[Ach] Cipher List Notes

Alexander Wuerstlein arw at cs.fau.de
Mon Nov 14 15:51:49 CET 2016

On 2016-11-14T15:16, femir at qweepi.de <femir at qweepi.de> wrote:
> Am 12.11.2016 um 03:32 schrieb Alice Wonder:
> > For my equivalent of your Configuration A list, on servers where
> > sensitive information is transferred to and from the server, I do limit
> > it to TLS 1.2 and I also only use ECDSA certificates, I haven't yet come
> > across a user with a client that can do TLS 1.2 that doesn't handle
> > ECDSA.
> Why use (EC)DSA?
> DSA based cripto is the first thing that I would deactivate. Many other
> guides recommend disableing DSA as well.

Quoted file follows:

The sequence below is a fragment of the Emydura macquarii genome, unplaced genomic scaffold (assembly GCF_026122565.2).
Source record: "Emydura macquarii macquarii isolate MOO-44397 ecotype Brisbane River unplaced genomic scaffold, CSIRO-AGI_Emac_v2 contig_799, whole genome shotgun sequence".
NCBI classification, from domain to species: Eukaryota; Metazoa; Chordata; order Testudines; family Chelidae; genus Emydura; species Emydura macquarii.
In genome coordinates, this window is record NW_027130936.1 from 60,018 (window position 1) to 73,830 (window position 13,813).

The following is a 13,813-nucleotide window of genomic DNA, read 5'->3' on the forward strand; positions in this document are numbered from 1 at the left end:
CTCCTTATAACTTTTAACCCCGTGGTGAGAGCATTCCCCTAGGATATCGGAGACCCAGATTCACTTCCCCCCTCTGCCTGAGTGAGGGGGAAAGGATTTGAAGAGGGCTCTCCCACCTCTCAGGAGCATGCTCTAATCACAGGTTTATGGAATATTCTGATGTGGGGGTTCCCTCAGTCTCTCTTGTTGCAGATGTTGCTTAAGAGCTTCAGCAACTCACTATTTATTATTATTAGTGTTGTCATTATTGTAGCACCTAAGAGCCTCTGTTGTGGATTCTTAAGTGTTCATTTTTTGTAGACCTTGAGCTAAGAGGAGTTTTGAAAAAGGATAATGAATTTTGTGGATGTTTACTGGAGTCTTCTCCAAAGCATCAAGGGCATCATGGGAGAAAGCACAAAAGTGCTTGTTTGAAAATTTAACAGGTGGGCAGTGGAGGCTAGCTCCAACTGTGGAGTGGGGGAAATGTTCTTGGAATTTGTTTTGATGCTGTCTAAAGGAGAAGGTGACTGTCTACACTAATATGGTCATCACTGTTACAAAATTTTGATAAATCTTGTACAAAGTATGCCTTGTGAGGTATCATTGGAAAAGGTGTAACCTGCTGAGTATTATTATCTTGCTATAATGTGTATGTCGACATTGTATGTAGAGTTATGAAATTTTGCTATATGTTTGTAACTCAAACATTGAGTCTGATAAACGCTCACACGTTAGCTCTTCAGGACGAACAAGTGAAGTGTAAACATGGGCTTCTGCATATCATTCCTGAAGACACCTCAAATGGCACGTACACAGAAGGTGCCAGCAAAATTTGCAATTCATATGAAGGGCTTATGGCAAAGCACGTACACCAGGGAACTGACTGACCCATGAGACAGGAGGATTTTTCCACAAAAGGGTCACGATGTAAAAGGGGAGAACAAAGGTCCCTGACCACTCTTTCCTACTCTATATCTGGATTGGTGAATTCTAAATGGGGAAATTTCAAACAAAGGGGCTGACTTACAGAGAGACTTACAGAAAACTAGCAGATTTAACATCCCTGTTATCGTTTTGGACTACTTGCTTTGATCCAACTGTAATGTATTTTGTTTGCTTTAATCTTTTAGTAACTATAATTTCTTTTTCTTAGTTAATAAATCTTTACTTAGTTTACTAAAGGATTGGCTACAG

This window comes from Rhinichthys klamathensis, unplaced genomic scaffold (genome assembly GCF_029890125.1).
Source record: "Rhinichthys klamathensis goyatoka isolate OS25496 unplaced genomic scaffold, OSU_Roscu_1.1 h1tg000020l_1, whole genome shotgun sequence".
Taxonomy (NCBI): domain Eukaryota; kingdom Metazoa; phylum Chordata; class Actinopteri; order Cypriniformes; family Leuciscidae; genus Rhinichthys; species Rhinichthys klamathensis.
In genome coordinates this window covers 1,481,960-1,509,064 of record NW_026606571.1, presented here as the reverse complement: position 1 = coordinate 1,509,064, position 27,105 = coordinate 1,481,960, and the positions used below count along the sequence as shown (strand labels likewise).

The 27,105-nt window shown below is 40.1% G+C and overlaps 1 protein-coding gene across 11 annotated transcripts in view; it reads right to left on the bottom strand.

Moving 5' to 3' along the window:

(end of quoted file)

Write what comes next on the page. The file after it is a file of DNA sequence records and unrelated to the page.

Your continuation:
> Compared to RSA, DSA has some attack vectors that are just unneccessary:
> For many operations DSA needs randomness, but in contrast to RSA,
> repeated use of the same random data or otherwise compromised random
> number generators will not only compromise the security of the specific
> operation. If the random numbers are not the best quality, then it is
> possible to compromise YOUR PRIVATE KEY.
> Danial Bernstein about DSA and other broken standards:
> https://blog.cr.yp.to/20140411-nist.html

Yes, however, there is an easily available (and hopefully widely used)
mitigation for the randomness problem: the 'random' number can be
deterministically derived from the secret key and the message (e.g. by
hashing), eliminating the need for secure randomness. The number just
needs to be un-guessable for the attacker and unlikely to be reused with
a different message.

But generally I'm suspicious of the current 'elliptic curves == good'
automatism applied to everything in the field. However, this is somewhat
independent of DSA.


Alexander Wuerstlein.

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